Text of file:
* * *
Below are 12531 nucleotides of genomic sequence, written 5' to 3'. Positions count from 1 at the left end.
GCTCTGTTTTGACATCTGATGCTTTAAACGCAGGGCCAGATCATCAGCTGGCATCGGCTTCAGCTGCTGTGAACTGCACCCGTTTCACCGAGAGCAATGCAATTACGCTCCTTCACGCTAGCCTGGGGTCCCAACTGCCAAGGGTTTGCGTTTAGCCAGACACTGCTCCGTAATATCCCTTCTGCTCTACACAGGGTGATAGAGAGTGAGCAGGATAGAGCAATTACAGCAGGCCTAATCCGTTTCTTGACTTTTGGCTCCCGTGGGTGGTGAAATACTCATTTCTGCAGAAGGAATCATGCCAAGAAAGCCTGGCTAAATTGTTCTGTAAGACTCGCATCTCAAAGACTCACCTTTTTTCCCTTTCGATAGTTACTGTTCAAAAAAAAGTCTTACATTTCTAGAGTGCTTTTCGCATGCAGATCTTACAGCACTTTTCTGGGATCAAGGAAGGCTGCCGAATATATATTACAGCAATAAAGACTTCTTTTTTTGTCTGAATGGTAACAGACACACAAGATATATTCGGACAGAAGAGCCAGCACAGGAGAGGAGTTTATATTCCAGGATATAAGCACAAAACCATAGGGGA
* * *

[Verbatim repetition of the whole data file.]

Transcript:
Below are 12531 nucleotides of genomic sequence, written 5' to 3'. Positions count from 1 at the left end.
GCTCTGTTTTGACATCTGATGCTTTAAACGCAGGGCCAGATCATCAGCTGGCATCGGCTTCAGCTGCTGTGAACTGCACCCGTTTCACCGAGAGCAATGCAATTACGCTCCTTCACGCTAGCCTGGGGTCCCAACTGCCAAGGGTTTGCGTTTAGCCAGACACTGCTCCGTAATATCCCTTCTGCTCTACACAGGGTGATAGAGAGTGAGCAGGATAGAGCAATTACAGCAGGCCTAATCCGTTTCTTGACTTTTGGCTCCCGTGGGTGGTGAAATACTCATTTCTGCAGAAGGAATCATGCCAAGAAAGCCTGGCTAAATTGTTCTGTAAGACTCGCATCTCAAAGACTCACCTTTTTTCCCTTTCGATAGTTACTGTTCAAAAAAAAGTCTTACATTTCTAGAGTGCTTTTCGCATGCAGATCTTACAGCACTTTTCTGGGATCAAGGAAGGCTGCCGAATATATATTACAGCAATAAAGACTTCTTTTTTTGTCTGAATGGTAACAGACACACAAGATATATTCGGACAGAAGAGCCAGCACAGGAGAGGAGTTTATATTCCAGGATATAAGCACAAAACCATAGGGGA